A healthy lifestyle should always include the body and mind. A healthy mind is able to unplug when restorative resources are needed. A healthy and clear mind is also able to fully concentrate on the task at hand when called upon.
In our modern world, we’re bombarded with pollution on every level – not only air pollution, but noise, visual, and maybe most of all, informational pollution. All of these negative elements that we take in on a daily basis must somehow be set aside or even flushed away so that we can live longer and healthier lives.
The functioning of our brain is strongly connected to the way we treat our body. From what we eat, to how we move, to what we wear, to the people we associate with. The list goes on. Most people tend to reach a certain point in their lives where self-improvement starts to become a priority, and thus needed are yoga poses to improve concentration.
Self-improvement can manifest physically and mentally. We tend to think the way we look is more important than how we think and feel. It’s a result of how we treat our bodies, and that starts with training the mind to think and behave in a certain way.
We have discussed before that diets fads don’t work! Diet fads such as Paleo, Atkins, HCG injections, Dukan, Keto and even those without known side effects, still exert a fair amount of strain and stress on the body. Some even leave the brain weak because it lacks the proper nutrients.
In order to be able to help ourselves see beyond health as a physical manifestation, we need to train the brain to make better decisions.
If you are familiar with the practice of yoga, you may know it is a highly effective way to hone in on our ability to concentrate. The body is not the only part of you that benefits from a regular yoga practice as your mind does too.
When our minds can think clearly, we can make better decisions.
Yoga Poses to Improve Concentration
Here are 7 yoga poses that are recommended to help you concentrate better. All you need is a yoga mat, your body and some time.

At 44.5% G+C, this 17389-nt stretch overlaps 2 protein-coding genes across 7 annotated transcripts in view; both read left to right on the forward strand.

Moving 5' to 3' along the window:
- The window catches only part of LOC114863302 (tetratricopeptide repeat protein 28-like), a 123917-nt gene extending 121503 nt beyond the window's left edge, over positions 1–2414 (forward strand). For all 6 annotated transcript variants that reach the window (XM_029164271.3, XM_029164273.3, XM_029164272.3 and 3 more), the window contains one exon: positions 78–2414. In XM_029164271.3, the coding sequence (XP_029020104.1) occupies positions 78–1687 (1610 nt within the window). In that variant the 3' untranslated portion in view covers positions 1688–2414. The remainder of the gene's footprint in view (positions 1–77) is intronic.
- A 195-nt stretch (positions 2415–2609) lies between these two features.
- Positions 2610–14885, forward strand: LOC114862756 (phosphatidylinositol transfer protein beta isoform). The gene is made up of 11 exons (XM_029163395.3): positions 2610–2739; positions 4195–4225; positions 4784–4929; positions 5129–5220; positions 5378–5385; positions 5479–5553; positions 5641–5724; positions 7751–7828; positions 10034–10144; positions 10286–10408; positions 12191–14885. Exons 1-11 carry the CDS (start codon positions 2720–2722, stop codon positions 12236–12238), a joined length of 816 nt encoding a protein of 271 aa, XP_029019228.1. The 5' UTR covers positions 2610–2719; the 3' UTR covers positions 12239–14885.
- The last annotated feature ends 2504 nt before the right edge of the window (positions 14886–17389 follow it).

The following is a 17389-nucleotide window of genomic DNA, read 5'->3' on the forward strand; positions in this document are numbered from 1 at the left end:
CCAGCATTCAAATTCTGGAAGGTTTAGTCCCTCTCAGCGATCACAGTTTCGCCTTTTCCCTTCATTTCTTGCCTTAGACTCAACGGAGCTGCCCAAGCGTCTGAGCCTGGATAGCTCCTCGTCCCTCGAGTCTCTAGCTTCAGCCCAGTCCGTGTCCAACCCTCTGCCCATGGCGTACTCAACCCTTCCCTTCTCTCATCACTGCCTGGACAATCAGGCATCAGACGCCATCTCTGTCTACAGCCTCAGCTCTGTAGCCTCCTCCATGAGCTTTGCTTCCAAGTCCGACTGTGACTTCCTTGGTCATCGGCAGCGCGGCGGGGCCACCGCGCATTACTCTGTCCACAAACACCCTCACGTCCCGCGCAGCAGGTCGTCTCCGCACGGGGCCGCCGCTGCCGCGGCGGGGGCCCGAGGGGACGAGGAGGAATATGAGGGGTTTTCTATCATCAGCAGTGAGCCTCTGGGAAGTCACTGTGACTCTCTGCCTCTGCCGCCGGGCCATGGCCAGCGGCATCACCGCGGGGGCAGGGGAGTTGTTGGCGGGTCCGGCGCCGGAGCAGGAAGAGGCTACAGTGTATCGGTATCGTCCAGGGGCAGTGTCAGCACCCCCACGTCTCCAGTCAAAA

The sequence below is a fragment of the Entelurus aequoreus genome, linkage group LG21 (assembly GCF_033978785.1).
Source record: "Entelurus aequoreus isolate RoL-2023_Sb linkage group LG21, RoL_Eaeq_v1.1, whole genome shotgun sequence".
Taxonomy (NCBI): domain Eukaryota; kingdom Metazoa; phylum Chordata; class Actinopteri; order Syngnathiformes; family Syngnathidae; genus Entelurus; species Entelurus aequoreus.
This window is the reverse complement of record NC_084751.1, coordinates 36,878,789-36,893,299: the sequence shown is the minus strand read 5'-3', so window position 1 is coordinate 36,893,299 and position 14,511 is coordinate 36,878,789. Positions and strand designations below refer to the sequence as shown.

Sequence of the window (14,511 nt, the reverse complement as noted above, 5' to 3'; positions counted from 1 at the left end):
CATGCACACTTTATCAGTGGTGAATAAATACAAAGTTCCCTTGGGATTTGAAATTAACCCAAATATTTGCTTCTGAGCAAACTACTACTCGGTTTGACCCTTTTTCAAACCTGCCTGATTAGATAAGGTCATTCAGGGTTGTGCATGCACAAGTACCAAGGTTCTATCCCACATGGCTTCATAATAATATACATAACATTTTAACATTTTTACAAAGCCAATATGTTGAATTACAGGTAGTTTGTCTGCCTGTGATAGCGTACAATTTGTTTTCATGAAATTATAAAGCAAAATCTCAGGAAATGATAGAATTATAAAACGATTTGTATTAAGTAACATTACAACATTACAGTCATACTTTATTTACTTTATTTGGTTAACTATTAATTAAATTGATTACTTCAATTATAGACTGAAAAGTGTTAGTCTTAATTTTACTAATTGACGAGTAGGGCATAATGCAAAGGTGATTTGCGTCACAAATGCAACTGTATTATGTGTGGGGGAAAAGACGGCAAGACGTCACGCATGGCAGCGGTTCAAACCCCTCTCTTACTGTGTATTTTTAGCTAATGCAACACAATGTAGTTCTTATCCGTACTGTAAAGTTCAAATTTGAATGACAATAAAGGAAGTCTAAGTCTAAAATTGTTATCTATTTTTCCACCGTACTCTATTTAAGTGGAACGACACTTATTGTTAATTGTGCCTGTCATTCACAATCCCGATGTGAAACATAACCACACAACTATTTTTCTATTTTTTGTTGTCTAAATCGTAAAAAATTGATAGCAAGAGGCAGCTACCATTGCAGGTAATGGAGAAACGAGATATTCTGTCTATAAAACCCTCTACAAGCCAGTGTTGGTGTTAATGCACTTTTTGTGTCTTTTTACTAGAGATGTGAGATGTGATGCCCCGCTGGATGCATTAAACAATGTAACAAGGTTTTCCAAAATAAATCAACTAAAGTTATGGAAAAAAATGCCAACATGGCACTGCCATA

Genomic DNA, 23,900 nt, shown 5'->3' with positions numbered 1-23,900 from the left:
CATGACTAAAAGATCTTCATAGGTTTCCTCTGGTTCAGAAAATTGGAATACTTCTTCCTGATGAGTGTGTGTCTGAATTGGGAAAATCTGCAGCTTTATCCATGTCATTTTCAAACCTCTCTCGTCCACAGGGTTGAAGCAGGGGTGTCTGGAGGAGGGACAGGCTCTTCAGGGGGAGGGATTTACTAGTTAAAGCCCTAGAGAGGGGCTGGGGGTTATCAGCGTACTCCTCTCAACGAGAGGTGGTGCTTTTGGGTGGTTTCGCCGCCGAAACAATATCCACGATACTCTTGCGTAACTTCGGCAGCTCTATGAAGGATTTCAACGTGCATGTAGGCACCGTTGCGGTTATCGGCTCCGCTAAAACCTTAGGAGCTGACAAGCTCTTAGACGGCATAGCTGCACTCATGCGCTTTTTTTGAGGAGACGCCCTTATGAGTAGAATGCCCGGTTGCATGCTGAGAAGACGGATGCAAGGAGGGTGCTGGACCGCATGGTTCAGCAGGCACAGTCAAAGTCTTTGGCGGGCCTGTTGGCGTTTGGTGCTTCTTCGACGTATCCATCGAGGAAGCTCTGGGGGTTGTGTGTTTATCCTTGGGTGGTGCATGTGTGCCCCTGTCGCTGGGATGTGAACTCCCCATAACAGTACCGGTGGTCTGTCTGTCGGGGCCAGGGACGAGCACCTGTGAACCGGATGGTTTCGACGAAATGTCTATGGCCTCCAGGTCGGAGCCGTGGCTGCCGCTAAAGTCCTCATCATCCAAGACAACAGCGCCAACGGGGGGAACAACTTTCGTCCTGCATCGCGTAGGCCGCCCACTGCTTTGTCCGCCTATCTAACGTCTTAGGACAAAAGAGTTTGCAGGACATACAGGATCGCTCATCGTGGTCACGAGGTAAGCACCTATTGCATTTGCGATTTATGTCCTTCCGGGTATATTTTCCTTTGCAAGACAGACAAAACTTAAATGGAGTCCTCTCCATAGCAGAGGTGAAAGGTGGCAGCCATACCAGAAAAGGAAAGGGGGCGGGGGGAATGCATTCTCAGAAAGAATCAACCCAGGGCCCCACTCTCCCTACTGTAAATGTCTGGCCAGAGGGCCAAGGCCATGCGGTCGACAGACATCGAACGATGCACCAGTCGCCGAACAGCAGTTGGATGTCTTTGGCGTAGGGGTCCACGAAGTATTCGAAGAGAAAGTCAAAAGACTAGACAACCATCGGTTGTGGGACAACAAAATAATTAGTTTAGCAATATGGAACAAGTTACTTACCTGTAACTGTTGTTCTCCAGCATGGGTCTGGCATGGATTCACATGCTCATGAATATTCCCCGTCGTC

#1 Padmasana or Lotus Pose
Padmasana, also known as the lotus pose, is one of the more popular yoga poses. Lotus pose creates a peace of mind and a sense of relief. The pose requires tension release. Being able to find stillness in Padmasana is reflective of your current state of mind.
How to Get Into Lotus Pose:
Sit down on a hard surface with your legs extended in front of you. Keep your spine erect as you begin to fold your right heels into your left hip flexor (front of the hip). You can rest in Ardha Padmasana (Half Lotus Pose) or start or bend your opposite leg and bring your left heel over and into your right hip flexor.
Bring your heels as close to your abdomen as possible and leave the soles of your feet pointing up towards the ceiling or sky. Position your hands above your knees into a Guyan or Jnana Mudra. Connect the tips of your right hand thumb and index finger and leave the rest of your fingers extended.
Copy the hand position in your left hand. Close your eyes and take 15-20 deep breaths in Padmasana and switch the direction of your legs (opposite leg on top).
This pose requires open hips. We recommend getting into this pose towards the end of your practice when your body has warmed up. If you need more support, feel free to use blocks, a blanket or rest your spine against a wall.
#2 Halasana or Plow Pose
Halasana, or the plow pose, helps increase overall vitality, calms the nerves, and helps with improving blood circulation. It’s also a frontal back bend which helps to increase mobility and strength in the spine.
How to Get Into Plow Pose:
In order to correctly perform this pose, you need to lie down with your backside facing the floor. Extend your arms down by your side with palms towards the floor. Take a deep inhale. As you exhale, flex your ab muscles and begin to slowly bring your legs over your head until your hips are over your shoulders.
Press your shoulders and triceps into the ground to prevent weight bearing on your spine. Ultimately, your toes will touch the ground behind your mat. It’s also OK your feet don’t touch the ground.
Breathe steadily in this pose for 15-20 breaths. You can bring the palms of your hands to your lower back for more support. From here you will have a foundation to go into shoulder-stand if that is in your practice.
To come out, extend your arms down your mat with palms and fingers pressing into the ground. Slowly move your vertebrae down the mat one at a time until your hips land on the floor. As you exhale, slowly bring your legs all the way to the ground in a supine position (Savasana).
#3 Vajrasana or Thunderbolt Pose
Vajrasana, also called the adamantine pose, is a kneeling asana that is great for improving concentration, joint mobility and digestion.
How to Get Into Thunderbolt Pose: